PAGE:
What influences varying credit score models?
It depends on the score. Technically, there are many different types of FICO® Scores, in addition to educational credit scores that are intended specifically for consumers who want to get a quick read of what their credit health might be, rather than provide the precise same number that lenders will review.
It’s also important to remember that credit score developers revisit the credit score models on a regular basis following changes in data or consumer behavior. However, lenders have the option to migrate to newer credit scoring models or use multiple FICO® Score models for different credit products so you may wish to inquire what FICO® Score version your lender will be using as part of the credit decisioning process.
For instance, while broad-based scores address the vast majority of applicants, credit scoring models that use alternative data sources such as FICO® Score XD that utilizes telecom data are available for entry-level credit products (reliably expanding credit access for over 200 million consumers), if there’s insufficient data at the credit bureau to provide a traditional FICO® Score.
The FICO® Score 8 and Score 9 models (the most widely used versions by lenders) rely on information that appears in your traditional credit reports, such as your loan payments and accounts. The UltraFICO™ Score, on the other hand, allows consumers to connect their checking and savings accounts cash flow data to potentially improve their score based on positive financial behavior.
Credit score versions matter
Making things a bit trickier, newer versions of your credit score may also look different from older versions of the same score, due to revisions in the way the scores are calculated. For example, a newer version of your credit score may treat a recent late payment with more weight than an older version.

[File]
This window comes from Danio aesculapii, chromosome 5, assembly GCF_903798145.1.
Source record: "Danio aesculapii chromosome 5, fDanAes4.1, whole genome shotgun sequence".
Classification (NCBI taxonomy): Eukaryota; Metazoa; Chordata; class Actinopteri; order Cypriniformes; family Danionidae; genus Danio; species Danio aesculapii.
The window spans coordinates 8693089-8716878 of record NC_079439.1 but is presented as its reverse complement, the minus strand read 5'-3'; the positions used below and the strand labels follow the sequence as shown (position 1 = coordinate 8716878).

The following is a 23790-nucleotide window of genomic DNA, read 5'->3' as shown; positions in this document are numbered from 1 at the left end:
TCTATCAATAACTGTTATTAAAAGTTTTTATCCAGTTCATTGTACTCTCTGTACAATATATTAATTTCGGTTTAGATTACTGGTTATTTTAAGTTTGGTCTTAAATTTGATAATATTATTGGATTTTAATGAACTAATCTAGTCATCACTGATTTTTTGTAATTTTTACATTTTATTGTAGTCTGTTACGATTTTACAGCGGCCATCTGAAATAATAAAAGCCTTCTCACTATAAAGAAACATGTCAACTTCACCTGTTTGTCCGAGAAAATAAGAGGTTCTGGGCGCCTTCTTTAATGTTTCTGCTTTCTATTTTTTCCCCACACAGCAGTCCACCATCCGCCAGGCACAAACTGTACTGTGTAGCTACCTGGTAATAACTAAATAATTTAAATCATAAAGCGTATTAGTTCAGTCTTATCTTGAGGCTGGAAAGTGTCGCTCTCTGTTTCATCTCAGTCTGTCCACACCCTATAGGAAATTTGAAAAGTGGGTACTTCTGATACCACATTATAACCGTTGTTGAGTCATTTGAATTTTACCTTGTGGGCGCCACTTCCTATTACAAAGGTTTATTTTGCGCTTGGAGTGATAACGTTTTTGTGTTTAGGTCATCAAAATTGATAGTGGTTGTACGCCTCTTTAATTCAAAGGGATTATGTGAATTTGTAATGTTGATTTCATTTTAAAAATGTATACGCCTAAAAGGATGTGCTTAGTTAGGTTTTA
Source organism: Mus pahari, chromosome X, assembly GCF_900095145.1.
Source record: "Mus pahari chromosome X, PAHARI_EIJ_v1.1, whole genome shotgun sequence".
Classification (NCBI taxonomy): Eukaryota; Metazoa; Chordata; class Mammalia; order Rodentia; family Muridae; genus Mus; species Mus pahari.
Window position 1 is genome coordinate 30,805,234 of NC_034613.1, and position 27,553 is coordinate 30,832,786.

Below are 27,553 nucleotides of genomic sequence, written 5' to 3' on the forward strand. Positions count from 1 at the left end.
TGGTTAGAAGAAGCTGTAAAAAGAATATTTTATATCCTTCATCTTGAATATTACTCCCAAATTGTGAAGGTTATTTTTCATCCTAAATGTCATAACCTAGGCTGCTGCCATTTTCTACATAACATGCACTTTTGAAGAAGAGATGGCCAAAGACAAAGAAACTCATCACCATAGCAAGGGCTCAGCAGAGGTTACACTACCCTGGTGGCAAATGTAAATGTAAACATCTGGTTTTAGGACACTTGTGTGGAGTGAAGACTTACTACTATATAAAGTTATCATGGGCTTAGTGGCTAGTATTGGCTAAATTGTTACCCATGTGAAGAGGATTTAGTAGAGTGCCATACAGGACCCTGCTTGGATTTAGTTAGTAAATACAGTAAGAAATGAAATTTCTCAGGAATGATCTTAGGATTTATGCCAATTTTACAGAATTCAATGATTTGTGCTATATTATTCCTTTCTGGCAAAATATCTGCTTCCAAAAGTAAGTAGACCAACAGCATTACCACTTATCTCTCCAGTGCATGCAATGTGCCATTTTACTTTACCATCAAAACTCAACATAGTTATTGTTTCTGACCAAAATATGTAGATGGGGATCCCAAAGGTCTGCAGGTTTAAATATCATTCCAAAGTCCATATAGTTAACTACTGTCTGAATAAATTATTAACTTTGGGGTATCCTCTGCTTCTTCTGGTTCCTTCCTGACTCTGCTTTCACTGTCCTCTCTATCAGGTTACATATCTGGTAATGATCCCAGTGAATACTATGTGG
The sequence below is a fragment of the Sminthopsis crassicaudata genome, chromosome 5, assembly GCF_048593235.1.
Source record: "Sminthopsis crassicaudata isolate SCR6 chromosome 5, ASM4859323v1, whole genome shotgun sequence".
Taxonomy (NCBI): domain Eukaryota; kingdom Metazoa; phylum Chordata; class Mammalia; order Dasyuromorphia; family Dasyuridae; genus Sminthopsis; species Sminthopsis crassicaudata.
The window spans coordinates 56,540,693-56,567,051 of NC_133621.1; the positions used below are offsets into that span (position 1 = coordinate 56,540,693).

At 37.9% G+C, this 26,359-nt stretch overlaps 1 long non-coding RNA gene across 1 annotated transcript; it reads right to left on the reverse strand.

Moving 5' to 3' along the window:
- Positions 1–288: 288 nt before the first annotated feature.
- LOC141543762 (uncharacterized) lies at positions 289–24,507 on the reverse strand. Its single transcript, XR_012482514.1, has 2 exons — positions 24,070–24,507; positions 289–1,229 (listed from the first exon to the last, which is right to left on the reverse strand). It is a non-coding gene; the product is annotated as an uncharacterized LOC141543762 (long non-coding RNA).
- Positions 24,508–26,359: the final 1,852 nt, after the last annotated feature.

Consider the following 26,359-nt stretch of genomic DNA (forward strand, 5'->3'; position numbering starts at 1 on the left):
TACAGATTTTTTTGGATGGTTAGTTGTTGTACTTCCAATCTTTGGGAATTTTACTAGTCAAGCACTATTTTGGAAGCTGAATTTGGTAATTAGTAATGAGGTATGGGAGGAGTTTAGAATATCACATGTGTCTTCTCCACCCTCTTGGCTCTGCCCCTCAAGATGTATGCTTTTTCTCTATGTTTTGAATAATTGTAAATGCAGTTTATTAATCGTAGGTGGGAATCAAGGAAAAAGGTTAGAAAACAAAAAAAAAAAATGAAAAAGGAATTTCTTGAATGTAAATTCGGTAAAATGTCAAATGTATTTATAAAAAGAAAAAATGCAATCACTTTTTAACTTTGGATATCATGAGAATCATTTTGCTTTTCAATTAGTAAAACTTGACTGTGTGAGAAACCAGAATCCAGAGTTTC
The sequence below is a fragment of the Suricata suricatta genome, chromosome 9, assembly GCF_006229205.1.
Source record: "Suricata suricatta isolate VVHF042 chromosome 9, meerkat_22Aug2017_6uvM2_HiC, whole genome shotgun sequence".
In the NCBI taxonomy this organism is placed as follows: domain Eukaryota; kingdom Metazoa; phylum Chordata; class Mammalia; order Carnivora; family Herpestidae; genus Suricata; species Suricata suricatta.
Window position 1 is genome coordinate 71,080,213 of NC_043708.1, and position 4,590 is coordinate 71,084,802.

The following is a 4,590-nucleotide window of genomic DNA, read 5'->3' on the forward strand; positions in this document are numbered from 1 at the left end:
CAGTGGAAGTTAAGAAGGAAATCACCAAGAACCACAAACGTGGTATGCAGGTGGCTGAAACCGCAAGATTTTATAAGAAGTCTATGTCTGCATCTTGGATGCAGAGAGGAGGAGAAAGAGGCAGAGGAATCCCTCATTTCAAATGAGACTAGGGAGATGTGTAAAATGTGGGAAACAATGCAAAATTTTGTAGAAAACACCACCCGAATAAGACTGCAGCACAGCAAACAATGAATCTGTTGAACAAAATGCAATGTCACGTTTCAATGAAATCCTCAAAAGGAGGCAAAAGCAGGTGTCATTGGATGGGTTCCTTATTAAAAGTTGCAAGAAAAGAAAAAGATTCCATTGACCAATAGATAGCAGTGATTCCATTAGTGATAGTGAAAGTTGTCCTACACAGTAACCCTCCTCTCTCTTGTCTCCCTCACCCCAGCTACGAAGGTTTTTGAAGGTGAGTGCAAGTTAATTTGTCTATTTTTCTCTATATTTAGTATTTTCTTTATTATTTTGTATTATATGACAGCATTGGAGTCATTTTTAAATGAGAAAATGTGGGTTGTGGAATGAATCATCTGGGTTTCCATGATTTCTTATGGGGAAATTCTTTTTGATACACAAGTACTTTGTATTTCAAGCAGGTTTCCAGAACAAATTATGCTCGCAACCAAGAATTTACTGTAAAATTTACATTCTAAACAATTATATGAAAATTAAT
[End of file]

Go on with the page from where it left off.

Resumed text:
As a result, the parts of your credit history that count most toward the success of your application will not only depend on the type of credit score that a lender uses. It may also depend on the version of that score your lender is using.
For example, FICO® Score 9, which was released in 2014, differs from every other prior FICO Score version by ignoring collection accounts that you’ve paid off and by giving less weight to medical collection accounts. Unlike older FICO® Score versions, it also considers rent payments. FICO® Score 10, which was released in 2020, is the first FICO scoring model to incorporate trended data, and the UltraFICO™ Score is the first score to consider recency and frequency of bank transactions and the consistent amount of cash on hand.
Similarly, the VantageScore 4.0 model expands from prior versions by placing significantly more weight on your total credit usage and your debt-to-credit-ratio than on your payment history. But VantageScore 3.0 – which is still in circulation – places more weight on your overall payment history than on any other component of your score. In addition, VantageScore 4.0 gives less weight to medical collections and it ignores new collection accounts that are younger than six months.
As you can see, it’s crucial to make sure that the credit score you’re monitoring is the actual score that your lender or card issuer is checking when making a lending decision.
Since your FICO® Score is likely to play a role in the decision, it’s always a good idea to stay on top of it. Check this page for the list of authorized FICO® Score retailers, as well as institutions and lenders that share FICO Scores with their customers through the FICO® Score Open Access program.
Although the term “credit score” is often used interchangeably, no matter what version is used, there’s no such thing as a universal score. The truth is you have many different credit scores – including from the same scoring developer.
But despite the differences between scores, the basic components of a good credit score remain the same: pay your bills on time, limit your credit usage, don’t close your oldest revolving account and don’t go wild applying for a whole bunch of credit at one time.
If you follow those basic rules of thumb, you should be able to build a credit score that you’re proud to show off to any lender.